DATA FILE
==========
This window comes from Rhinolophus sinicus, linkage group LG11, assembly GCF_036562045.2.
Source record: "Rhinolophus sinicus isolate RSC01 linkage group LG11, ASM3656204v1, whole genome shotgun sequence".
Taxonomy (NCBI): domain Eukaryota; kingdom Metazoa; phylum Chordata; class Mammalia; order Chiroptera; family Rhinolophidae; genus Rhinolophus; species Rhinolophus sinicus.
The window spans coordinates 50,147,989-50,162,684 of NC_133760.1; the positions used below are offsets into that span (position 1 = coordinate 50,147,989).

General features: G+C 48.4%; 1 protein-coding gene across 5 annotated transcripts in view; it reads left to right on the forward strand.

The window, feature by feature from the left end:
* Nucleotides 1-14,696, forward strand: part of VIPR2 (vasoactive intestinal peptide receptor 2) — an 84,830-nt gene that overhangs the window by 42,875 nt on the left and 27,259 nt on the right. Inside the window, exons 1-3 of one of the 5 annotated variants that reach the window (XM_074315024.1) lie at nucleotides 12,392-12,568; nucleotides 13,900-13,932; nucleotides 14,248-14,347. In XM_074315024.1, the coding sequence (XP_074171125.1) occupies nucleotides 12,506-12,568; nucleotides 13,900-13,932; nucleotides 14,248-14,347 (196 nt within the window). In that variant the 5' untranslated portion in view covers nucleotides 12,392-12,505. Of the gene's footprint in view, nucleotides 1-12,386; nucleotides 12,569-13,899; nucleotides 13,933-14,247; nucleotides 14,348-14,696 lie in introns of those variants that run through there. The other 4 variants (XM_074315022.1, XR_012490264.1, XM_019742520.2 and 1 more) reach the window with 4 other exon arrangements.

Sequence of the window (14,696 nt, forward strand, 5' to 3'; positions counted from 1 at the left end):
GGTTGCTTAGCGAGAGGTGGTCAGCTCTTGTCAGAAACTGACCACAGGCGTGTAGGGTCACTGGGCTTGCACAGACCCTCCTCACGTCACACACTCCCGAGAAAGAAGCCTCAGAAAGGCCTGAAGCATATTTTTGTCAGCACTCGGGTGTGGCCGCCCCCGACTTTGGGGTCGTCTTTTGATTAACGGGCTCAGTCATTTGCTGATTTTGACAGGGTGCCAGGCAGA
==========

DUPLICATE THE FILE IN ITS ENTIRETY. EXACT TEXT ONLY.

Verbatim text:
This window comes from Rhinolophus sinicus, linkage group LG11, assembly GCF_036562045.2.
Source record: "Rhinolophus sinicus isolate RSC01 linkage group LG11, ASM3656204v1, whole genome shotgun sequence".
Taxonomy (NCBI): domain Eukaryota; kingdom Metazoa; phylum Chordata; class Mammalia; order Chiroptera; family Rhinolophidae; genus Rhinolophus; species Rhinolophus sinicus.
The window spans coordinates 50,147,989-50,162,684 of NC_133760.1; the positions used below are offsets into that span (position 1 = coordinate 50,147,989).

General features: G+C 48.4%; 1 protein-coding gene across 5 annotated transcripts in view; it reads left to right on the forward strand.

The window, feature by feature from the left end:
* Nucleotides 1-14,696, forward strand: part of VIPR2 (vasoactive intestinal peptide receptor 2) — an 84,830-nt gene that overhangs the window by 42,875 nt on the left and 27,259 nt on the right. Inside the window, exons 1-3 of one of the 5 annotated variants that reach the window (XM_074315024.1) lie at nucleotides 12,392-12,568; nucleotides 13,900-13,932; nucleotides 14,248-14,347. In XM_074315024.1, the coding sequence (XP_074171125.1) occupies nucleotides 12,506-12,568; nucleotides 13,900-13,932; nucleotides 14,248-14,347 (196 nt within the window). In that variant the 5' untranslated portion in view covers nucleotides 12,392-12,505. Of the gene's footprint in view, nucleotides 1-12,386; nucleotides 12,569-13,899; nucleotides 13,933-14,247; nucleotides 14,348-14,696 lie in introns of those variants that run through there. The other 4 variants (XM_074315022.1, XR_012490264.1, XM_019742520.2 and 1 more) reach the window with 4 other exon arrangements.

Sequence of the window (14,696 nt, forward strand, 5' to 3'; positions counted from 1 at the left end):
GGTTGCTTAGCGAGAGGTGGTCAGCTCTTGTCAGAAACTGACCACAGGCGTGTAGGGTCACTGGGCTTGCACAGACCCTCCTCACGTCACACACTCCCGAGAAAGAAGCCTCAGAAAGGCCTGAAGCATATTTTTGTCAGCACTCGGGTGTGGCCGCCCCCGACTTTGGGGTCGTCTTTTGATTAACGGGCTCAGTCATTTGCTGATTTTGACAGGGTGCCAGGCAGA